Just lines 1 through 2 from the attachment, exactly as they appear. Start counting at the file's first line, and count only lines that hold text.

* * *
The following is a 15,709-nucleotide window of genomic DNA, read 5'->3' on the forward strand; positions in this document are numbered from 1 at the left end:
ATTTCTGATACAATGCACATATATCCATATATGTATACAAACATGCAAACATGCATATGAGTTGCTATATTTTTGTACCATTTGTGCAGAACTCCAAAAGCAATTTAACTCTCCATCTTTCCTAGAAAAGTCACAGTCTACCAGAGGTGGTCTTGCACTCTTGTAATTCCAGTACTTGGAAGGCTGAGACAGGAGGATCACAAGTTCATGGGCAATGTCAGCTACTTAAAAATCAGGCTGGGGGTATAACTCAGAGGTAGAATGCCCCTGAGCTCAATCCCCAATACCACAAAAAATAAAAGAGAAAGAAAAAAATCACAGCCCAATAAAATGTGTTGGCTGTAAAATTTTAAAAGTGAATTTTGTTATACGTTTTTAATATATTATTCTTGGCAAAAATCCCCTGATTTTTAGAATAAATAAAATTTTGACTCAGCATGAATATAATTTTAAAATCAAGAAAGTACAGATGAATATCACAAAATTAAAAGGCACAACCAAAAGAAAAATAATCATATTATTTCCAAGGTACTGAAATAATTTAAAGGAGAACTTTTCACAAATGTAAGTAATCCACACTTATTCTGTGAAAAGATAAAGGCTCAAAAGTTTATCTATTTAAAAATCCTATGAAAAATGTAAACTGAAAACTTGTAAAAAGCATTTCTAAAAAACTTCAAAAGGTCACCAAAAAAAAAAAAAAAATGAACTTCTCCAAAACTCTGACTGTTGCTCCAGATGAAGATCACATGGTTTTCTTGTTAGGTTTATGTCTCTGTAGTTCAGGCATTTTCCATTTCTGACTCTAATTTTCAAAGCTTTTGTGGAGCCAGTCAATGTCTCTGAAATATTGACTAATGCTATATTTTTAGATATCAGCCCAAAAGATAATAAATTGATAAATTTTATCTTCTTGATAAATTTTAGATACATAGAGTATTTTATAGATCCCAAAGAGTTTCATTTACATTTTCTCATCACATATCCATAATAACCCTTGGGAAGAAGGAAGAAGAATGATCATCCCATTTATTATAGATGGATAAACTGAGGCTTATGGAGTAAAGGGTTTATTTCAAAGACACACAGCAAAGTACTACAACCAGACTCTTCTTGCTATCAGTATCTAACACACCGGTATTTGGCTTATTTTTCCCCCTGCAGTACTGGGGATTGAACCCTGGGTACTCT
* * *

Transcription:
The following is a 15,709-nucleotide window of genomic DNA, read 5'->3' on the forward strand; positions in this document are numbered from 1 at the left end:
ATTTCTGATACAATGCACATATATCCATATATGTATACAAACATGCAAACATGCATATGAGTTGCTATATTTTTGTACCATTTGTGCAGAACTCCAAAAGCAATTTAACTCTCCATCTTTCCTAGAAAAGTCACAGTCTACCAGAGGTGGTCTTGCACTCTTGTAATTCCAGTACTTGGAAGGCTGAGACAGGAGGATCACAAGTTCATGGGCAATGTCAGCTACTTAAAAATCAGGCTGGGGGTATAACTCAGAGGTAGAATGCCCCTGAGCTCAATCCCCAATACCACAAAAAATAAAAGAGAAAGAAAAAAATCACAGCCCAATAAAATGTGTTGGCTGTAAAATTTTAAAAGTGAATTTTGTTATACGTTTTTAATATATTATTCTTGGCAAAAATCCCCTGATTTTTAGAATAAATAAAATTTTGACTCAGCATGAATATAATTTTAAAATCAAGAAAGTACAGATGAATATCACAAAATTAAAAGGCACAACCAAAAGAAAAATAATCATATTATTTCCAAGGTACTGAAATAATTTAAAGGAGAACTTTTCACAAATGTAAGTAATCCACACTTATTCTGTGAAAAGATAAAGGCTCAAAAGTTTATCTATTTAAAAATCCTATGAAAAATGTAAACTGAAAACTTGTAAAAAGCATTTCTAAAAAACTTCAAAAGGTCACCAAAAAAAAAAAAAAAATGAACTTCTCCAAAACTCTGACTGTTGCTCCAGATGAAGATCACATGGTTTTCTTGTTAGGTTTATGTCTCTGTAGTTCAGGCATTTTCCATTTCTGACTCTAATTTTCAAAGCTTTTGTGGAGCCAGTCAATGTCTCTGAAATATTGACTAATGCTATATTTTTAGATATCAGCCCAAAAGATAATAAATTGATAAATTTTATCTTCTTGATAAATTTTAGATACATAGAGTATTTTATAGATCCCAAAGAGTTTCATTTACATTTTCTCATCACATATCCATAATAACCCTTGGGAAGAAGGAAGAAGAATGATCATCCCATTTATTATAGATGGATAAACTGAGGCTTATGGAGTAAAGGGTTTATTTCAAAGACACACAGCAAAGTACTACAACCAGACTCTTCTTGCTATCAGTATCTAACACACCGGTATTTGGCTTATTTTTCCCCCTGCAGTACTGGGGATTGAACCCTGGGTACTCT